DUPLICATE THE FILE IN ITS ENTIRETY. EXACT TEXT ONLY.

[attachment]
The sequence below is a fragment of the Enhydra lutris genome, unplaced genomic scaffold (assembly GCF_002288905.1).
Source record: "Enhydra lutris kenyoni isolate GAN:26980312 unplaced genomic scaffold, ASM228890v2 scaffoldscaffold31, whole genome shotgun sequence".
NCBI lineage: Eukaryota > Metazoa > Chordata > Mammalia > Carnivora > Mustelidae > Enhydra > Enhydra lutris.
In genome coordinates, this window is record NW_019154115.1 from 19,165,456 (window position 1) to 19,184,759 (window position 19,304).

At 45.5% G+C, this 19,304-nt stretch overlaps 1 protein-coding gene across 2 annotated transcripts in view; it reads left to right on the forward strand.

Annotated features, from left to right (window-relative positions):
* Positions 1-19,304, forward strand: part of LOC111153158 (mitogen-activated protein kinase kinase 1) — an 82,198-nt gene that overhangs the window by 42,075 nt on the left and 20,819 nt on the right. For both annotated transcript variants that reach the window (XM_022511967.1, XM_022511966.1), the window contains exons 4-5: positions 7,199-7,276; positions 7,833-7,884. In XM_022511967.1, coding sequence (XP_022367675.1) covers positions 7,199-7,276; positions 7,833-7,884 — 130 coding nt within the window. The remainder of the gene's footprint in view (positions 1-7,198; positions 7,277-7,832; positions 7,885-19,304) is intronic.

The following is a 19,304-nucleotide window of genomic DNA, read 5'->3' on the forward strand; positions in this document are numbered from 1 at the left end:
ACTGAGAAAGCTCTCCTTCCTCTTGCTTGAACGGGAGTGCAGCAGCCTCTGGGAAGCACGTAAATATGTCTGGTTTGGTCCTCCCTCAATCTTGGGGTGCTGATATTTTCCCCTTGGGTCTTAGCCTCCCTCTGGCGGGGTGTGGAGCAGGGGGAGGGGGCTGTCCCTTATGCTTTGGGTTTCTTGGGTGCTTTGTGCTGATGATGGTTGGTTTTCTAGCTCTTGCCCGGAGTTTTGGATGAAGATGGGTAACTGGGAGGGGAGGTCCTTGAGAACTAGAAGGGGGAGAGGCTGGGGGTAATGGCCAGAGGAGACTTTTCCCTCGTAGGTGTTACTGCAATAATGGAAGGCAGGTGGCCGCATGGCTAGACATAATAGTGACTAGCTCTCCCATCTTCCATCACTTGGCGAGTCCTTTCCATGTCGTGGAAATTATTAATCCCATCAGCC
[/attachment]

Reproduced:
The sequence below is a fragment of the Enhydra lutris genome, unplaced genomic scaffold (assembly GCF_002288905.1).
Source record: "Enhydra lutris kenyoni isolate GAN:26980312 unplaced genomic scaffold, ASM228890v2 scaffoldscaffold31, whole genome shotgun sequence".
NCBI lineage: Eukaryota > Metazoa > Chordata > Mammalia > Carnivora > Mustelidae > Enhydra > Enhydra lutris.
In genome coordinates, this window is record NW_019154115.1 from 19,165,456 (window position 1) to 19,184,759 (window position 19,304).

At 45.5% G+C, this 19,304-nt stretch overlaps 1 protein-coding gene across 2 annotated transcripts in view; it reads left to right on the forward strand.

Annotated features, from left to right (window-relative positions):
* Positions 1-19,304, forward strand: part of LOC111153158 (mitogen-activated protein kinase kinase 1) — an 82,198-nt gene that overhangs the window by 42,075 nt on the left and 20,819 nt on the right. For both annotated transcript variants that reach the window (XM_022511967.1, XM_022511966.1), the window contains exons 4-5: positions 7,199-7,276; positions 7,833-7,884. In XM_022511967.1, coding sequence (XP_022367675.1) covers positions 7,199-7,276; positions 7,833-7,884 — 130 coding nt within the window. The remainder of the gene's footprint in view (positions 1-7,198; positions 7,277-7,832; positions 7,885-19,304) is intronic.

The following is a 19,304-nucleotide window of genomic DNA, read 5'->3' on the forward strand; positions in this document are numbered from 1 at the left end:
ACTGAGAAAGCTCTCCTTCCTCTTGCTTGAACGGGAGTGCAGCAGCCTCTGGGAAGCACGTAAATATGTCTGGTTTGGTCCTCCCTCAATCTTGGGGTGCTGATATTTTCCCCTTGGGTCTTAGCCTCCCTCTGGCGGGGTGTGGAGCAGGGGGAGGGGGCTGTCCCTTATGCTTTGGGTTTCTTGGGTGCTTTGTGCTGATGATGGTTGGTTTTCTAGCTCTTGCCCGGAGTTTTGGATGAAGATGGGTAACTGGGAGGGGAGGTCCTTGAGAACTAGAAGGGGGAGAGGCTGGGGGTAATGGCCAGAGGAGACTTTTCCCTCGTAGGTGTTACTGCAATAATGGAAGGCAGGTGGCCGCATGGCTAGACATAATAGTGACTAGCTCTCCCATCTTCCATCACTTGGCGAGTCCTTTCCATGTCGTGGAAATTATTAATCCCATCAGCC